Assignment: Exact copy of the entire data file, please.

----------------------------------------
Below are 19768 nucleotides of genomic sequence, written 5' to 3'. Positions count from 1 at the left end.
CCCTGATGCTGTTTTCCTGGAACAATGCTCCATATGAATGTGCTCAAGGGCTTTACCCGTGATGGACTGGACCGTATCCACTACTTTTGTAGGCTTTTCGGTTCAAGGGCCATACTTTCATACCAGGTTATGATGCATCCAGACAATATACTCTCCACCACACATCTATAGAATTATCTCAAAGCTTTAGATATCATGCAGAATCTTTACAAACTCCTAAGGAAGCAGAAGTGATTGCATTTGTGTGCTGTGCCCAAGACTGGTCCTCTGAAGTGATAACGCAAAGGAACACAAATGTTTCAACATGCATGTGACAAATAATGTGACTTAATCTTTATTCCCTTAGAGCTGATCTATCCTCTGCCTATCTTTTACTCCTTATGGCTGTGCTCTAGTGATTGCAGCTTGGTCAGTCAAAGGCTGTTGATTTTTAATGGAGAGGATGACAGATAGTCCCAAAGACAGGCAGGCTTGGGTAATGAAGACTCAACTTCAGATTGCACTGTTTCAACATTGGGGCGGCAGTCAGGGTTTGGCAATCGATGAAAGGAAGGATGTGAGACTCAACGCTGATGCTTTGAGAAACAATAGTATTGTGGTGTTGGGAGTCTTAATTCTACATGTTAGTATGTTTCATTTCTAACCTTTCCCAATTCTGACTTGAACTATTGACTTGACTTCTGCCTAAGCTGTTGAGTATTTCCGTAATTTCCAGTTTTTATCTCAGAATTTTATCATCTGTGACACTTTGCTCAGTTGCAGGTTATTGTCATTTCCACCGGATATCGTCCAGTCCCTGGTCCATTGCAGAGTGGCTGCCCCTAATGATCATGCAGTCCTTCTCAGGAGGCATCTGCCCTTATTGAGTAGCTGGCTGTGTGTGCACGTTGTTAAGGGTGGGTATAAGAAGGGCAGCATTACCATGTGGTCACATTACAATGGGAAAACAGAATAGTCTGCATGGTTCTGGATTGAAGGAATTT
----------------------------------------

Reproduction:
Below are 19768 nucleotides of genomic sequence, written 5' to 3'. Positions count from 1 at the left end.
CCCTGATGCTGTTTTCCTGGAACAATGCTCCATATGAATGTGCTCAAGGGCTTTACCCGTGATGGACTGGACCGTATCCACTACTTTTGTAGGCTTTTCGGTTCAAGGGCCATACTTTCATACCAGGTTATGATGCATCCAGACAATATACTCTCCACCACACATCTATAGAATTATCTCAAAGCTTTAGATATCATGCAGAATCTTTACAAACTCCTAAGGAAGCAGAAGTGATTGCATTTGTGTGCTGTGCCCAAGACTGGTCCTCTGAAGTGATAACGCAAAGGAACACAAATGTTTCAACATGCATGTGACAAATAATGTGACTTAATCTTTATTCCCTTAGAGCTGATCTATCCTCTGCCTATCTTTTACTCCTTATGGCTGTGCTCTAGTGATTGCAGCTTGGTCAGTCAAAGGCTGTTGATTTTTAATGGAGAGGATGACAGATAGTCCCAAAGACAGGCAGGCTTGGGTAATGAAGACTCAACTTCAGATTGCACTGTTTCAACATTGGGGCGGCAGTCAGGGTTTGGCAATCGATGAAAGGAAGGATGTGAGACTCAACGCTGATGCTTTGAGAAACAATAGTATTGTGGTGTTGGGAGTCTTAATTCTACATGTTAGTATGTTTCATTTCTAACCTTTCCCAATTCTGACTTGAACTATTGACTTGACTTCTGCCTAAGCTGTTGAGTATTTCCGTAATTTCCAGTTTTTATCTCAGAATTTTATCATCTGTGACACTTTGCTCAGTTGCAGGTTATTGTCATTTCCACCGGATATCGTCCAGTCCCTGGTCCATTGCAGAGTGGCTGCCCCTAATGATCATGCAGTCCTTCTCAGGAGGCATCTGCCCTTATTGAGTAGCTGGCTGTGTGTGCACGTTGTTAAGGGTGGGTATAAGAAGGGCAGCATTACCATGTGGTCACATTACAATGGGAAAACAGAATAGTCTGCATGGTTCTGGATTGAAGGAATTT